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SQNR improvement (dB) 23.12 27.47 30.22 30.01

4. Experimental Results

This section presents the application of the proposed methodology to estimate jerk in a single axis of a CNC machine. The axis dynamics are controlled by a digital controller such as [1], to give a known acceleration profile and then experimental results are compared against the theoretical profile.

4.1. Instrumentation System

The proposed methodology for jerk estimation can be applied to any accelerometer. In our case a

3-axis LIS3L02AS4 accelerometer from STMicroelectronics [17] was used. The accelerometer has a user-selectable full scale of ± 2g/ ± 6g (g = 9.81 m/s2); a 5*10"4g resolution over a 100 Hz bandwidth; and a bandwidth of 1.5 kHz for all axes. The accelerometer is mounted in a PCB with the signal conditioning and anti-alias filtering, as recommended by the manufacturer. This PCB also contains a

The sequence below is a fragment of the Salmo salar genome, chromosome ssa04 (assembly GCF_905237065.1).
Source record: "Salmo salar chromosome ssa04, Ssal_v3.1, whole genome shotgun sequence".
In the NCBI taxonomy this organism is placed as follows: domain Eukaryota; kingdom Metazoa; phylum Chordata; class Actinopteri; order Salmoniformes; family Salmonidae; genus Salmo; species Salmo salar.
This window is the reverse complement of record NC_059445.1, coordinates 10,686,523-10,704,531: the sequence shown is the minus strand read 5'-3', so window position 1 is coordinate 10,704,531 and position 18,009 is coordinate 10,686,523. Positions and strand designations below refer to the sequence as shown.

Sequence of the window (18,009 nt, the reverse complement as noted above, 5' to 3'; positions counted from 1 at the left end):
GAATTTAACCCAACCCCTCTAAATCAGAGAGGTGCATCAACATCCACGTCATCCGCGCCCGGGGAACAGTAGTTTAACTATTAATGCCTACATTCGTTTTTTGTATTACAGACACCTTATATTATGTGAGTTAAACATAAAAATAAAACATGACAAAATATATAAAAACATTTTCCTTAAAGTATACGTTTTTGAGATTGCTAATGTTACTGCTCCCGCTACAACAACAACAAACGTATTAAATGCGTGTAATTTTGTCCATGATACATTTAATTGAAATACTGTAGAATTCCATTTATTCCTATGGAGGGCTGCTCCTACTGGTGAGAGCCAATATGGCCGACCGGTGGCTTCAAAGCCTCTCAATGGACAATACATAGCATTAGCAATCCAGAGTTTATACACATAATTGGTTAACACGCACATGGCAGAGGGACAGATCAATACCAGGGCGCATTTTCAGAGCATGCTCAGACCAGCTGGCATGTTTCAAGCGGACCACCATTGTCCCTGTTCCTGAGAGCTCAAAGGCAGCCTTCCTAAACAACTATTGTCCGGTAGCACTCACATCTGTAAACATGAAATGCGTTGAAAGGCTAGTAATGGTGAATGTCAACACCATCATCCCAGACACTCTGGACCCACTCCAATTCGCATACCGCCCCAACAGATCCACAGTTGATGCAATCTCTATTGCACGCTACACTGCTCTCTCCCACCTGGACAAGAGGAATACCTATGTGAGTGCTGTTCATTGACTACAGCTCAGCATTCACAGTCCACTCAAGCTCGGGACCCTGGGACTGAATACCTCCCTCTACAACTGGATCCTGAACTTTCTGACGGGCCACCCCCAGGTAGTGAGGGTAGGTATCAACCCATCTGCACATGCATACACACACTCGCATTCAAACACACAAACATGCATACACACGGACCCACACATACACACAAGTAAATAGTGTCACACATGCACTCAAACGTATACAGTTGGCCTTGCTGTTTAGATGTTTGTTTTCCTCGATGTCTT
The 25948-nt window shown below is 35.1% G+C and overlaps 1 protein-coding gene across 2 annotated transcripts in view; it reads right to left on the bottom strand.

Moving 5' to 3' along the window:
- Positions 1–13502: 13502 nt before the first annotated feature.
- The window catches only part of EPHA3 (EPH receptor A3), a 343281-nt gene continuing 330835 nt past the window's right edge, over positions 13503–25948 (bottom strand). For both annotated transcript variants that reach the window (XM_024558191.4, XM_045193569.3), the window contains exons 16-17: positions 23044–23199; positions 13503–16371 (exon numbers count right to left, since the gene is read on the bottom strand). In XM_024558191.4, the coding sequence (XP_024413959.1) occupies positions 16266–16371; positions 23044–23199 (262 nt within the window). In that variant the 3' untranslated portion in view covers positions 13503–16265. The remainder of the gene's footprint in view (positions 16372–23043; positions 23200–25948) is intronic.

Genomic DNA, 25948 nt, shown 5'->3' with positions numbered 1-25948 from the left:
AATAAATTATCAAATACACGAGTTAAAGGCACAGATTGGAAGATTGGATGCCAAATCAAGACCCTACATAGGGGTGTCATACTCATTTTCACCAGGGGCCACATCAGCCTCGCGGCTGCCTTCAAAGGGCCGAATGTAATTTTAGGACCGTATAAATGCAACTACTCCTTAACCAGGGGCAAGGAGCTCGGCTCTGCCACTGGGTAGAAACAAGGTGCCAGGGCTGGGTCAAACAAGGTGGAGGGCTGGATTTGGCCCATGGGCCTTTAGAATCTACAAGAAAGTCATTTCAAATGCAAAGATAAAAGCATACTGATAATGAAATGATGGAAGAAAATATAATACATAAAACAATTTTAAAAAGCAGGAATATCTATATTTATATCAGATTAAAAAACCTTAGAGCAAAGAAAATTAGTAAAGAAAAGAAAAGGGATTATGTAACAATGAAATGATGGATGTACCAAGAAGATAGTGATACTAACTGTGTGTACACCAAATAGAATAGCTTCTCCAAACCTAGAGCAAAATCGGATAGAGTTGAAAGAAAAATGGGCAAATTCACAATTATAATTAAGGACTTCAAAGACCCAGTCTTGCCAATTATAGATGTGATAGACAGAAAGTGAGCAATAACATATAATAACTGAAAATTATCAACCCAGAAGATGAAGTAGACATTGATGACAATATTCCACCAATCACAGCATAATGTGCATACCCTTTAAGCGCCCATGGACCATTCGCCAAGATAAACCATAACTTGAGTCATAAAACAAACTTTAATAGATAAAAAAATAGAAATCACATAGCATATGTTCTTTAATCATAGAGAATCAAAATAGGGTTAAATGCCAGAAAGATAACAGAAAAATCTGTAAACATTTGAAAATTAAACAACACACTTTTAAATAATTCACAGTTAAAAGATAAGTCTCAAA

4-channel, 12-bit sampling ADC from Texas Instruments ADS7841 [18], with a 200 kHz maximum sampling rate for each channel. The communication between the instrumentation system and the FPGA signal processing unit is done with a MAX3243 transceiver. Figure 10 shows the top and bottom views of the instrumentation system PCB.

Figure 10. Instrumentation system PCB. (a) Top view. (b) Bottom view.

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4.2. CNC Machine

The instrumentation system with the accelerometer is encased in aluminum and mounted near the cutting tool of a retrofitted to CNC lathe. It is recommended to locate the accelerometer as close as possible to the cutting tool to properly sense chatter during the cutting process [19]. Figure 11a shows

the retrofitted CNC lathe, Figure 11b shows the encased instrumentation system, mounted near the cutting tool, and Figure 11c shows the FPGA-based signal processing unit.

Figure 11. Experiment setup. (a) Retrofitted CNC lathe. (b) Instrumentation system mounting. (c) FPGA-based signal processing unit.

4.3. Signal Processing Unit